New Podcast: Doing Philosophy (plus: Confidence in Philosophy)

“You shouldn’t be super confident in philosophy.”

That’s Crispin Wright (NYU/Stirling) in the fourth episode of a new podcast, Doing Philosophy, created by Tom Kaspers, who recently obtained his PhD in philosophy from the University of St. Andrews.

The podcast is trying out (what seems to me) a novel format: an early-career philosopher discusses the topic of one of their own articles with a relatively senior philosopher, in a conversation helped along with questions and moderation from the show’s host.

Kaspers is both the host and early-career philosopher in the first four episodes, which try out the format. He discusses a few of his articles with Wright, Huw Price (Cambridge), and Sanford Goldberg (Northwestern). He hopes to be just the host in future episodes.

So if you’re an early career philosopher who’d like to be on a podcast featuring a philosophical conversation on the topic of an article of yours, and you have in mind a relatively senior philosopher you think would be interested in taking part in that conversation, get in touch with Kaspers at [email protected].

In the episode quoted at the start of this post, Wright continues:

I’m always distrustful of philosophers who think there are definite mistakes in some views, beyond the pale. How could you think that just sociologically, when you’re confronted with examples of very skillful, respectful philosophers holding views which you can’t see off, but that strike you as dotty.

One of the most traditional benefits of philosophy, according to Socrates, is coming to realize how little you know. And I would qualify the expression of that: coming to realize that in philosophy you can be confident that you have the right opinion about very little. Or the best opinion about very little. There’s always an antagonism and a trained skilled philosopher can always construct a case which you find uncongenial. Williamson on vagueness, Lewis on modality, Graham Priest on contradiction. All of these views are, as I’ve put it before, dotty, in my opinion, but nevertheless you have to be impressed by the way in which they defend it. That’s good philosophy. I think it’s valuable to know that that can happen and is likely to happen about any particular philosophical issue. That’s a kind of wisdom and it’s in keeping with Socrates’s thought that the views you’re attracted to are matched by views you find unattractive but that are as well or better defended. That’s a truth of sorts.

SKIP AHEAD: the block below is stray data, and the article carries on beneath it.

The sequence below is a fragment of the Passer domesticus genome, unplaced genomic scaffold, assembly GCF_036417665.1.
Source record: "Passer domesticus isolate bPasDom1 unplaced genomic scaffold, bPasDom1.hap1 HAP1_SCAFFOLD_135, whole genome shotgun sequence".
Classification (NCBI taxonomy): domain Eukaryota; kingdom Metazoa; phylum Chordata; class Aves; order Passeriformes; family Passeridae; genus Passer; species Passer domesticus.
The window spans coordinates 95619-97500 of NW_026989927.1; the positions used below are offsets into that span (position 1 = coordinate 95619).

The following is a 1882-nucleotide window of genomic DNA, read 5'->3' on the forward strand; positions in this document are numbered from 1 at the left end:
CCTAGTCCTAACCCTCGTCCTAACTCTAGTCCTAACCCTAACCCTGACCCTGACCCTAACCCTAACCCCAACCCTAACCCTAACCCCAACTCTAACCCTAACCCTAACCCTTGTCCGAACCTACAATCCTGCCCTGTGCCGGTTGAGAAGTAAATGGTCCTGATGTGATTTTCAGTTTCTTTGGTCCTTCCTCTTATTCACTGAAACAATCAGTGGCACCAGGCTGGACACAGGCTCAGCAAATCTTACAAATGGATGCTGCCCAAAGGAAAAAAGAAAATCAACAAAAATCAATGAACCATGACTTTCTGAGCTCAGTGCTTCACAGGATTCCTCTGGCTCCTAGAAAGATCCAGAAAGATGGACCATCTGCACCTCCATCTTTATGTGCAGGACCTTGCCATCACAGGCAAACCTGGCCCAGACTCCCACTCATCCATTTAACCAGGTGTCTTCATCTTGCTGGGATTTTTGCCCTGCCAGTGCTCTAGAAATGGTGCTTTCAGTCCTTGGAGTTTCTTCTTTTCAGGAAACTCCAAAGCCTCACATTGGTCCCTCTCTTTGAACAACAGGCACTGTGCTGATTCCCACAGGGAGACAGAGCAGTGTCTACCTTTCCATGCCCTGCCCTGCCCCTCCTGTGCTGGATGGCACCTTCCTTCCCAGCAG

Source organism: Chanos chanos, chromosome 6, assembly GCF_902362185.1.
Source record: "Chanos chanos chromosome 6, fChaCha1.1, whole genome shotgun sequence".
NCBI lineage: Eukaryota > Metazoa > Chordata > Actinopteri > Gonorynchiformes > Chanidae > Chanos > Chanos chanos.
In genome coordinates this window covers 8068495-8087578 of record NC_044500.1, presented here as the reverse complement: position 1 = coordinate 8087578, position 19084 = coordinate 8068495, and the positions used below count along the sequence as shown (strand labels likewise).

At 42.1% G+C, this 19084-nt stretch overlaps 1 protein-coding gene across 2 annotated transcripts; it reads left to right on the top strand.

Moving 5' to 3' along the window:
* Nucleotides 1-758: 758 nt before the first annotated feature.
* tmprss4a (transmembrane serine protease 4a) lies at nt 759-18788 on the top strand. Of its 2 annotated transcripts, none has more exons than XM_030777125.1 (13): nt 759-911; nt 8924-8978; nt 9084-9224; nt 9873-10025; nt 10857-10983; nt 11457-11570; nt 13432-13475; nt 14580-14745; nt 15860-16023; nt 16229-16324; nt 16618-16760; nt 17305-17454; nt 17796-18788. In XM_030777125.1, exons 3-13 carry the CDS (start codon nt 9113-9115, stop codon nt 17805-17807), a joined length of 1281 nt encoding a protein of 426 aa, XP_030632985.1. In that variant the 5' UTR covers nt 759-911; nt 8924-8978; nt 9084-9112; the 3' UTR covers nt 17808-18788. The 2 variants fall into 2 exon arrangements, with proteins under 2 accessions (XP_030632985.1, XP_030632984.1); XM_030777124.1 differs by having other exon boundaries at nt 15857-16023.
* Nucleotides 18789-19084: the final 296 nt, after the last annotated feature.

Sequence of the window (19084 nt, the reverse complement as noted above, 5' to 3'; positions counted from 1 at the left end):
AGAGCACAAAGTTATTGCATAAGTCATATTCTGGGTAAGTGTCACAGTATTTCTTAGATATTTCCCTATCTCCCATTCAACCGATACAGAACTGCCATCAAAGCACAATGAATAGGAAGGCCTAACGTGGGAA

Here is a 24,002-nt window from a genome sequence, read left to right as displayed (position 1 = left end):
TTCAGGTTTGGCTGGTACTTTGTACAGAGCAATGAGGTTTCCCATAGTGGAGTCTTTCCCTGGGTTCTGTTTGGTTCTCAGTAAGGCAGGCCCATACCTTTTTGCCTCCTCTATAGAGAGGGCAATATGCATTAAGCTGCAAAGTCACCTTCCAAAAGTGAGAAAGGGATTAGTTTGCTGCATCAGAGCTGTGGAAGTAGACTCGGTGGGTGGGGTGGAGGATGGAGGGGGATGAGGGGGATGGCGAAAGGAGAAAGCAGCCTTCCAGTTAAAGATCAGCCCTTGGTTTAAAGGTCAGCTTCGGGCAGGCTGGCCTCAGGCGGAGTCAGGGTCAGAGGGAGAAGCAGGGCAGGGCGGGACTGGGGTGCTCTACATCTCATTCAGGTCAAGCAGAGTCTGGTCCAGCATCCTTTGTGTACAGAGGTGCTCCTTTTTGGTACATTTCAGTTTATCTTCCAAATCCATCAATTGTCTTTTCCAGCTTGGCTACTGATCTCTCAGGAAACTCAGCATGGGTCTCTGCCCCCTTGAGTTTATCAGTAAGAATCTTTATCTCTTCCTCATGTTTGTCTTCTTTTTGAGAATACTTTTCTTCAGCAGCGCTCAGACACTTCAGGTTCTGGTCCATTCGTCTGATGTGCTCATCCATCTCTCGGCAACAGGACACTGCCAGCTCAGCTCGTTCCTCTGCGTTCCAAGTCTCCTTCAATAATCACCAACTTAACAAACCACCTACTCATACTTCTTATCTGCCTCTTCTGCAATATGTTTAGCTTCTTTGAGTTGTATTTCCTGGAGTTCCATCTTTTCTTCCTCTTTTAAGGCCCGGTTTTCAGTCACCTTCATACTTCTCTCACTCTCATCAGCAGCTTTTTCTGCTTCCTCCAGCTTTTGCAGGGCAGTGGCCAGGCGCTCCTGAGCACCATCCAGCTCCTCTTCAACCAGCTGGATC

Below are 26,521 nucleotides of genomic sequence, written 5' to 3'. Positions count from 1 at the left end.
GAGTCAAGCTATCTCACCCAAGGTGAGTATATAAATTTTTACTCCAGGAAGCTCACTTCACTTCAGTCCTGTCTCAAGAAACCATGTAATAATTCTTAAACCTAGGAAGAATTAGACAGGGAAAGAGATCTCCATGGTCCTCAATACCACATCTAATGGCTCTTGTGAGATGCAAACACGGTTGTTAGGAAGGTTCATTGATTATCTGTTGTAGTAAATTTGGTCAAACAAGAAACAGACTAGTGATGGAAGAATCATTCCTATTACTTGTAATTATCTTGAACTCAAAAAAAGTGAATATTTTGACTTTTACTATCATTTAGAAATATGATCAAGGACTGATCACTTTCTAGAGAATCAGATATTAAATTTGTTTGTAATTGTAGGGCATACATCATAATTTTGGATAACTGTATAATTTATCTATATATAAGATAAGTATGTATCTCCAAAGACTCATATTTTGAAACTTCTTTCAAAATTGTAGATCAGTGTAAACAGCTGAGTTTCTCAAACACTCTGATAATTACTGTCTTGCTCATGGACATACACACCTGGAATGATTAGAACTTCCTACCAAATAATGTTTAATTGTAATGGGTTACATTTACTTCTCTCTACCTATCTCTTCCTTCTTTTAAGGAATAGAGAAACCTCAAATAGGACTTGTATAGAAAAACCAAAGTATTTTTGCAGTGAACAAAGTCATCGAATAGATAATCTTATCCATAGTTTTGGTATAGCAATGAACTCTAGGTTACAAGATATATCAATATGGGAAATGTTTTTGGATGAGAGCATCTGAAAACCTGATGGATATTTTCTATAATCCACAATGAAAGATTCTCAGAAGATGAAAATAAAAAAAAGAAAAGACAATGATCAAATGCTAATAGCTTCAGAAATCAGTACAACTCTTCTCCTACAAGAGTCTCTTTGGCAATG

I don’t think we’re describing [in philosophy]… There’s no reality that is already philosophically determinate which we’re starting to articulate. I guess this is pragmatism. I think we’re feeling our way into the shape of a view, a set of proposals, with which we’re comfortable, and which resolve certain anxieties and singularities. But again, it will be a value judgment. But it may be that there is no account with which everyone feels totally happy. That there are always tensions and little incoherencies. They are not to be ironed out. It’s just the kind of predicament we have when we try to theorize about concepts which were involved for non-theoretical purposes. And if that’s the case, well that’s well to know. And now you can have a view you prefer to others but which it would be silly to say, ‘This is the right account.’

Doing Philosophy is available on AppleSpotify, Amazon Music, and elsewhere.

See also the Big List of Philosophy Podcasts.


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Marc Champagne
1 month ago

What Wright says sounds like it could have been said by Rorty. This observation is an inkblot, so folks can decide whether reaching a Rorty-like metaphilosophy represents progress or a step back.